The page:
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The American Journal of Sports Medicine
Year: 2010  |  Volume: 38  |  Issue: 8  |  Page No.: 1584 - 1590

Treatment of Biceps Tendon Lesions in the Setting of Rotator Cuff Tears: Prospective Cohort Study of Tenotomy Versus Tenodesis

K. H Koh, J. H Ahn, S. M Kim and J. C. Yoo    


Background: During rotator cuff repair, biceps tendon lesions are frequently encountered. However, there is still controversy about optimal treatment for these lesions.

Purpose: To compare the results of tenotomy and suture anchor tenodesis prospectively.

Study Design: Cohort study; Level of evidence, 2.

Methods: From January 2006 to June 2007, 90 patients (age, >55 years) with a rotator cuff tear and biceps tendon lesion (tear more than 30%, subluxation or dislocation, or degenerative superior labrum anterior to posterior lesion type II) were evaluated prospectively. The first 45 patients treated consecutively underwent biceps tenodesis, and the next 45 underwent biceps tenotomy. Postoperatively, patient evaluations were conducted with a focus on (1) "Popeye" deformity, (2) arm cramping pain, and (3) elbow flexion powers (measured with a hand dynamometer). Overall shoulder function was assessed with the American Shoulder and Elbow Surgeons (ASES) score and the Constant score.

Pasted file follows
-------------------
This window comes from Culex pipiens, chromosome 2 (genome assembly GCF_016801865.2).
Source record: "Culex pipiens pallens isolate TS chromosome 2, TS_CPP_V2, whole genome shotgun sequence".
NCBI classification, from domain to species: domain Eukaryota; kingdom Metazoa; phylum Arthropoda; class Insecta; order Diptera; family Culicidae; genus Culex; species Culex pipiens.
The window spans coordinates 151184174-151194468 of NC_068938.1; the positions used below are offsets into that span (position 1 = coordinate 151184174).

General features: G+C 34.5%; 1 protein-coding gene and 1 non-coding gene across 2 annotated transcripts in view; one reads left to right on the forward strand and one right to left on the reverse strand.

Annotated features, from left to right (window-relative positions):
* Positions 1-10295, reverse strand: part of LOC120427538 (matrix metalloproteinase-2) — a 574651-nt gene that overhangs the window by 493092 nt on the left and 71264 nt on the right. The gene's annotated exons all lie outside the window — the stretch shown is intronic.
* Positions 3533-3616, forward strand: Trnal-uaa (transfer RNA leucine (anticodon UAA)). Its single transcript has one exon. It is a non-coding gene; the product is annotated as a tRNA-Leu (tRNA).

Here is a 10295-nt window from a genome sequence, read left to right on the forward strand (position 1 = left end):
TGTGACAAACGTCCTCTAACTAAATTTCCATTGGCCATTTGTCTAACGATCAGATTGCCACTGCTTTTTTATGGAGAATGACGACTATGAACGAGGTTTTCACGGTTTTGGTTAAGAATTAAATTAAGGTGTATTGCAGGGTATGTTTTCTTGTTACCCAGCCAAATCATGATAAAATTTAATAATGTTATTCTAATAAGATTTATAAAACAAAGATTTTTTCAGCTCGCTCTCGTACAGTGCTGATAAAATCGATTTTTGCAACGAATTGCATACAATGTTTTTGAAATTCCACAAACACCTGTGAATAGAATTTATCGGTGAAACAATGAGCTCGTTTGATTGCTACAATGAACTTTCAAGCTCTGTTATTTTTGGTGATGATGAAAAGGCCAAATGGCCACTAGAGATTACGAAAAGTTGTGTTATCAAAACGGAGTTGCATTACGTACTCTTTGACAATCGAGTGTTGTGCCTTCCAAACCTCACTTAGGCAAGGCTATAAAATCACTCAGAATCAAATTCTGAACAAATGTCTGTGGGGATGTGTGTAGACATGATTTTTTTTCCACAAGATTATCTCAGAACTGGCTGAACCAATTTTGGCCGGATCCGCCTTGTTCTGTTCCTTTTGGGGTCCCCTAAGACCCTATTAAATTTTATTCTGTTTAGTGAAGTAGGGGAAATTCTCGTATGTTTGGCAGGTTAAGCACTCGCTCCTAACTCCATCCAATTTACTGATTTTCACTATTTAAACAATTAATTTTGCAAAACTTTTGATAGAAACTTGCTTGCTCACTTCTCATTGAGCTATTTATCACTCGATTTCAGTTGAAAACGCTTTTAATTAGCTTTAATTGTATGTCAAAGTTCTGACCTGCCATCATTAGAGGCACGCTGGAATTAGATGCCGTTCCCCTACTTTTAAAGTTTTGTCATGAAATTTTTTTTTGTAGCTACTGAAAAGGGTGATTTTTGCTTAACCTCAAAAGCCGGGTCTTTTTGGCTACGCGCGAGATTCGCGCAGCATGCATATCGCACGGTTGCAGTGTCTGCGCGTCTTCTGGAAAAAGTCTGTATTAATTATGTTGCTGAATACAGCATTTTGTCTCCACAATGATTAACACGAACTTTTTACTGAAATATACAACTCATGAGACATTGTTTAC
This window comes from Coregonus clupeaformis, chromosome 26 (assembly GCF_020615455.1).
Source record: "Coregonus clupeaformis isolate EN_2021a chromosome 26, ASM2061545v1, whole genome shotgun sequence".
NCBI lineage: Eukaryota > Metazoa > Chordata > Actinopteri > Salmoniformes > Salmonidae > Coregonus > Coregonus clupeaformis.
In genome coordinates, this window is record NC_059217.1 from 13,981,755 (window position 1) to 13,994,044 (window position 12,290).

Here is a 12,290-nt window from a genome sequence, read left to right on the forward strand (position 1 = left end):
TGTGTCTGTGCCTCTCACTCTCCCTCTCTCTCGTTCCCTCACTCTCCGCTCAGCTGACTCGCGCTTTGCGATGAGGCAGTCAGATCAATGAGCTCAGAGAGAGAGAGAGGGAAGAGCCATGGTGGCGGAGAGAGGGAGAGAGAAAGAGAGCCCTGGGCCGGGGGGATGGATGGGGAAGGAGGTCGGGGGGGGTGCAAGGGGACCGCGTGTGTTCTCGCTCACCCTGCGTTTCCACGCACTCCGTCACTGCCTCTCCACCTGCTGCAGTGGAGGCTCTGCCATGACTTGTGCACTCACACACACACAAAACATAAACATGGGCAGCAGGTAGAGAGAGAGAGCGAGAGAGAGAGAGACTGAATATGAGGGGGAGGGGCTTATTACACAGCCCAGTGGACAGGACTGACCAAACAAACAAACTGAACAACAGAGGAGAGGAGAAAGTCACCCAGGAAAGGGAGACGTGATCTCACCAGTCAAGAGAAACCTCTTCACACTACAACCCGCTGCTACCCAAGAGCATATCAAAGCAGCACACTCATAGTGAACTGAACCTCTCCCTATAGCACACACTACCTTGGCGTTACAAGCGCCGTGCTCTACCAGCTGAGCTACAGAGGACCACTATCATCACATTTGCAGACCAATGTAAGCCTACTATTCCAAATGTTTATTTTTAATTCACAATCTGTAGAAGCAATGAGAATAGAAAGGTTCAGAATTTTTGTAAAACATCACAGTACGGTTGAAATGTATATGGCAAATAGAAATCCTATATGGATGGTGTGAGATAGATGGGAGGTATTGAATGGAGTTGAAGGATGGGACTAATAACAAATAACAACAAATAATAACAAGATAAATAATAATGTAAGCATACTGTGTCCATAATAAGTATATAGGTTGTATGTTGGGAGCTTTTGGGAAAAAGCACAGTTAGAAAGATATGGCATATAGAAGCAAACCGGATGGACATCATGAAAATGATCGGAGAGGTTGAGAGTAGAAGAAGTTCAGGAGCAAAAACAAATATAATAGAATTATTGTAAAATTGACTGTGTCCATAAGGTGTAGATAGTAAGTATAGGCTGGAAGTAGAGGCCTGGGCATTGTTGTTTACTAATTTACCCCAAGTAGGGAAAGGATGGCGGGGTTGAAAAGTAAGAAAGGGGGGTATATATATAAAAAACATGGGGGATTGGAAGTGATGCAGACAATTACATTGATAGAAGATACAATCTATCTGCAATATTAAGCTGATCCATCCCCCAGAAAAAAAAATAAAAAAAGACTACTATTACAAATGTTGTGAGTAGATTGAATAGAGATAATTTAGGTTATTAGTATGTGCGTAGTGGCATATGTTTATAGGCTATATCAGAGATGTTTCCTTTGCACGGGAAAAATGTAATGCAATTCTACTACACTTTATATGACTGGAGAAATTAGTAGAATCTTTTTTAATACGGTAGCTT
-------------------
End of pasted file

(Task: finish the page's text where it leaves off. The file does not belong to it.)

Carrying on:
Results: At final follow-up, 43 in the tenodesis and 41 in the tenotomy groups were available for evaluation. There was no difference between groups in demographic data such as age, sex, dominant arm, and the time from symptom to surgery and in preoperative ASES score, Constant score, and rotator cuff tear size. A Popeye deformity occurred in 4 (9%) in the tenodesis group and in 11 (27%) in the tenotomy group (P = .0360). Mild cramping pain was observed in 2 in the tenodesis group and 4 in the tenotomy group (P = .4274). Mean elbow flexor power ratio (vs the contralateral side) showed no difference between the 2 groups, with mean values of 0.92 ± 0.15 (tenodesis) and 0.94 ± 0.19 (tenotomy) (P = .7475). The ASES and Constant scores were improved from 38.9 ± 14.2 and 52.1 ± 21.3 to 84.7 ± 13.6 and 82.9 ± 13.5 in the tenodesis group (P < .0001) and from 35.2 ± 10.5 and 48.1 ± 21.3 to 79.6 ± 15.8 and 78.3 ± 14.1 in the tenotomy group (P < .0001), respectively.

Conclusion: Suture anchor tenodesis of the long head of the biceps tendon appears to lead to less Popeye deformity than tenotomy. No other clinical variables showed a difference between the 2 modalities.

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